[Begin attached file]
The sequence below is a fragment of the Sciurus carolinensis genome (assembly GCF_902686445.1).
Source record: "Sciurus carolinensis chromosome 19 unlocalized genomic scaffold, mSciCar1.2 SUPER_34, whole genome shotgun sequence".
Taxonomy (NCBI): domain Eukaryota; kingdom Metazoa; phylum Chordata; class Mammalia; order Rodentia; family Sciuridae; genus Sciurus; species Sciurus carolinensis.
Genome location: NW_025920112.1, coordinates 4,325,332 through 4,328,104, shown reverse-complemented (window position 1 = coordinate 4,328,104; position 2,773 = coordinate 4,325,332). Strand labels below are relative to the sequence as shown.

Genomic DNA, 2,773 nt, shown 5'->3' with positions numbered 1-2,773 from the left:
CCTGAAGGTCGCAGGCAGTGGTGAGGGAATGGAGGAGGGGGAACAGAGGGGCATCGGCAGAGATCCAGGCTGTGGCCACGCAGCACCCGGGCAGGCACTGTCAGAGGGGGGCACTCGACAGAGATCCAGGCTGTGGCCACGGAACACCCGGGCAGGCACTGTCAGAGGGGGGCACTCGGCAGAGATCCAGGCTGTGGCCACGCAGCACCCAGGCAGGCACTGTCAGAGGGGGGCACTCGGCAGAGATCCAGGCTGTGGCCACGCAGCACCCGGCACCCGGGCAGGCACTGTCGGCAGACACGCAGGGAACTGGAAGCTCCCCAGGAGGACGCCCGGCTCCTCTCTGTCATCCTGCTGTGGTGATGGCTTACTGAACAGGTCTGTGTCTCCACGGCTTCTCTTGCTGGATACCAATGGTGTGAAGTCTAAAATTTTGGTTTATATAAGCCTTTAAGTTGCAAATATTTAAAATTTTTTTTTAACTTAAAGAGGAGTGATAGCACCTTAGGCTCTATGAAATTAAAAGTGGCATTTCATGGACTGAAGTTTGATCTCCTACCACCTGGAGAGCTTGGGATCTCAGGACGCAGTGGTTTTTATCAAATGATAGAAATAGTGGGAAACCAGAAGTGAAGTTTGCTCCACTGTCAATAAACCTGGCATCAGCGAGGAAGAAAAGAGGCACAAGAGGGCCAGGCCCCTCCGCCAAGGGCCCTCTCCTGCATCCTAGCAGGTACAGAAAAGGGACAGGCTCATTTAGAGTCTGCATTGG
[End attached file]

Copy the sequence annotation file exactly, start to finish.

The sequence below is a fragment of the Sciurus carolinensis genome (assembly GCF_902686445.1).
Source record: "Sciurus carolinensis chromosome 19 unlocalized genomic scaffold, mSciCar1.2 SUPER_34, whole genome shotgun sequence".
Taxonomy (NCBI): domain Eukaryota; kingdom Metazoa; phylum Chordata; class Mammalia; order Rodentia; family Sciuridae; genus Sciurus; species Sciurus carolinensis.
Genome location: NW_025920112.1, coordinates 4,325,332 through 4,328,104, shown reverse-complemented (window position 1 = coordinate 4,328,104; position 2,773 = coordinate 4,325,332). Strand labels below are relative to the sequence as shown.

Genomic DNA, 2,773 nt, shown 5'->3' with positions numbered 1-2,773 from the left:
CCTGAAGGTCGCAGGCAGTGGTGAGGGAATGGAGGAGGGGGAACAGAGGGGCATCGGCAGAGATCCAGGCTGTGGCCACGCAGCACCCGGGCAGGCACTGTCAGAGGGGGGCACTCGACAGAGATCCAGGCTGTGGCCACGGAACACCCGGGCAGGCACTGTCAGAGGGGGGCACTCGGCAGAGATCCAGGCTGTGGCCACGCAGCACCCAGGCAGGCACTGTCAGAGGGGGGCACTCGGCAGAGATCCAGGCTGTGGCCACGCAGCACCCGGCACCCGGGCAGGCACTGTCGGCAGACACGCAGGGAACTGGAAGCTCCCCAGGAGGACGCCCGGCTCCTCTCTGTCATCCTGCTGTGGTGATGGCTTACTGAACAGGTCTGTGTCTCCACGGCTTCTCTTGCTGGATACCAATGGTGTGAAGTCTAAAATTTTGGTTTATATAAGCCTTTAAGTTGCAAATATTTAAAATTTTTTTTTAACTTAAAGAGGAGTGATAGCACCTTAGGCTCTATGAAATTAAAAGTGGCATTTCATGGACTGAAGTTTGATCTCCTACCACCTGGAGAGCTTGGGATCTCAGGACGCAGTGGTTTTTATCAAATGATAGAAATAGTGGGAAACCAGAAGTGAAGTTTGCTCCACTGTCAATAAACCTGGCATCAGCGAGGAAGAAAAGAGGCACAAGAGGGCCAGGCCCCTCCGCCAAGGGCCCTCTCCTGCATCCTAGCAGGTACAGAAAAGGGACAGGCTCATTTAGAGTCTGCATTGG